I would recommend refocusing this paper on the changes observed in melt pond distribution on GVIIS between the 1980s, as described in Reynolds, 1981, and where melt is observed today. There is a lot of value to giving a base-line and a detailed description of the inter-annual variability in the ice shelf’s hydrology. I would recommend a thorough search of the literature to give a broader context to the authors’ findings on GVIIS.
The purpose of the paper, to assess the decadal trends in a persistent surface drainage network has a lot of merit.
The oversight of topography controlling where melt forms, and what that means for measuring meltwater lake coverage with satellite imagery, makes a lot of the analysis done in the paper unsuccessful in proving any climate-surface hydrology mechanisms. I also have many questions about methods that are not addressed in the paper. The results are reliant on the threshold of NDWI, the comparison of imagery coverage across the years, and uncertainty in manual mapping. These three issues and the uncertainty they contribute should be discussed.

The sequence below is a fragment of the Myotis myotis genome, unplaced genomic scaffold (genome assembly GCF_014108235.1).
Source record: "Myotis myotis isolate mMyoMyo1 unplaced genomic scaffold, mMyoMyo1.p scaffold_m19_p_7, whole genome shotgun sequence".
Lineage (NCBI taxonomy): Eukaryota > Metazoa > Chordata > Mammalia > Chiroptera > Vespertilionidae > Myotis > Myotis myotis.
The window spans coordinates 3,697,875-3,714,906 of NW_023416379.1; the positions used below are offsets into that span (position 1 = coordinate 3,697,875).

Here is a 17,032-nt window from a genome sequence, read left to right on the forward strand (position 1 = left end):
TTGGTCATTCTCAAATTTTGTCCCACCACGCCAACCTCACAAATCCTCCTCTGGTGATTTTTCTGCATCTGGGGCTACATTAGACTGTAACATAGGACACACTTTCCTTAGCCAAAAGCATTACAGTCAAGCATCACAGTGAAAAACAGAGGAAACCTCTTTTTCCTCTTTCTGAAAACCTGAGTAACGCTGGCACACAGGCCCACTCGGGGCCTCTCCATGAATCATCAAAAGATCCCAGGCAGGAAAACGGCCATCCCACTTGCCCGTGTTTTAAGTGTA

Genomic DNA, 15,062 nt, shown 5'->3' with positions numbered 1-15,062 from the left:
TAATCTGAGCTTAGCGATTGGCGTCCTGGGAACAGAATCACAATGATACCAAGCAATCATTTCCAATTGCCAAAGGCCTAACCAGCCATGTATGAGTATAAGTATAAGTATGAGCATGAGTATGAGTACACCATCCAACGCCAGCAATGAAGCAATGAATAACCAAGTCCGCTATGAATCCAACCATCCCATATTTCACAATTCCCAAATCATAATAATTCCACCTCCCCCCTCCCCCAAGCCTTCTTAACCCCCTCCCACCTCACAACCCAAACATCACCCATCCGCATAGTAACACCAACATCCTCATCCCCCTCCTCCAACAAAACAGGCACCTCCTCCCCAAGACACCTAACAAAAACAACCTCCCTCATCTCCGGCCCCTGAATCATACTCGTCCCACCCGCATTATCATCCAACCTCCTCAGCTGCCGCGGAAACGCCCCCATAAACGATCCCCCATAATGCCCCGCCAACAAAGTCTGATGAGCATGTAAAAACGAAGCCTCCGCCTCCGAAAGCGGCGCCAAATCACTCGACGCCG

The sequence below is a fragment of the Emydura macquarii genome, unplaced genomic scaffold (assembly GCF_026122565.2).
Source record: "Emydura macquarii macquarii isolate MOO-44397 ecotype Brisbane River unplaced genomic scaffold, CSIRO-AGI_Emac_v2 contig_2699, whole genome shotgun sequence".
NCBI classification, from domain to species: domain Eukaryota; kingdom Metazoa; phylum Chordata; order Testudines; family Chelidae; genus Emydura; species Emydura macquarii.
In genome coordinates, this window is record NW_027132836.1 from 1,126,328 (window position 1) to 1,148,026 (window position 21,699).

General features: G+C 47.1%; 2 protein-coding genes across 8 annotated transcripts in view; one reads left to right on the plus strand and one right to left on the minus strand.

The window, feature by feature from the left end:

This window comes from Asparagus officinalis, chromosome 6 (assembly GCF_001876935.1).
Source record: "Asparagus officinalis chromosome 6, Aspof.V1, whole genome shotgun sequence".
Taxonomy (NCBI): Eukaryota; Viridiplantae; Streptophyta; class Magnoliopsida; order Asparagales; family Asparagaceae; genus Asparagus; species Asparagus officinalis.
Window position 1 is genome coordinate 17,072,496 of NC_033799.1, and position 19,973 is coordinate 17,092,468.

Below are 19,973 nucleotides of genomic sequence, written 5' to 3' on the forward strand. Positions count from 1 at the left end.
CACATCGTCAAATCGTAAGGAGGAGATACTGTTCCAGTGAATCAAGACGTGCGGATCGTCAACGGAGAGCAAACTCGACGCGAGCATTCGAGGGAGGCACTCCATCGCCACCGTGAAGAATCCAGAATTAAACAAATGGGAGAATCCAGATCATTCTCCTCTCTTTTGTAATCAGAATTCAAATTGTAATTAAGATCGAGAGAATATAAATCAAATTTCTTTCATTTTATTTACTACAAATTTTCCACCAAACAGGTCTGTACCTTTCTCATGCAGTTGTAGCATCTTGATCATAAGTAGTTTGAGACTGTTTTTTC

As the paper is now, the points that are presented successfully (persistent, widespread melt on GVIIS; inter-annual variability in melt production leads to variability in meltwater lake coverage; meltwater being divided between ponds and firn pore spaces) are not novel enough to be significant. In its current form, the paper is unsuccessful in supporting a new mechanism for climate-surface hydrology interaction, the “dampening effect” of increased firn air content on lake coverage.
Much of the paper is well written, but there are a few issues in the paper’s presentation: 1) there remains a number of passages that could use scientific, quantitative terminology instead of conversational. 2) quantities such as averages, sums, etc, should be precise in what they are describing to avoid ambiguity. 3) The figures should be revised to be more readable, especially the time-series plots. 4) Much of the material presented in the supplementary materials is critical to assessing the paper, and should be brought into the main text.
Line-by-line comments are included in the attached pdf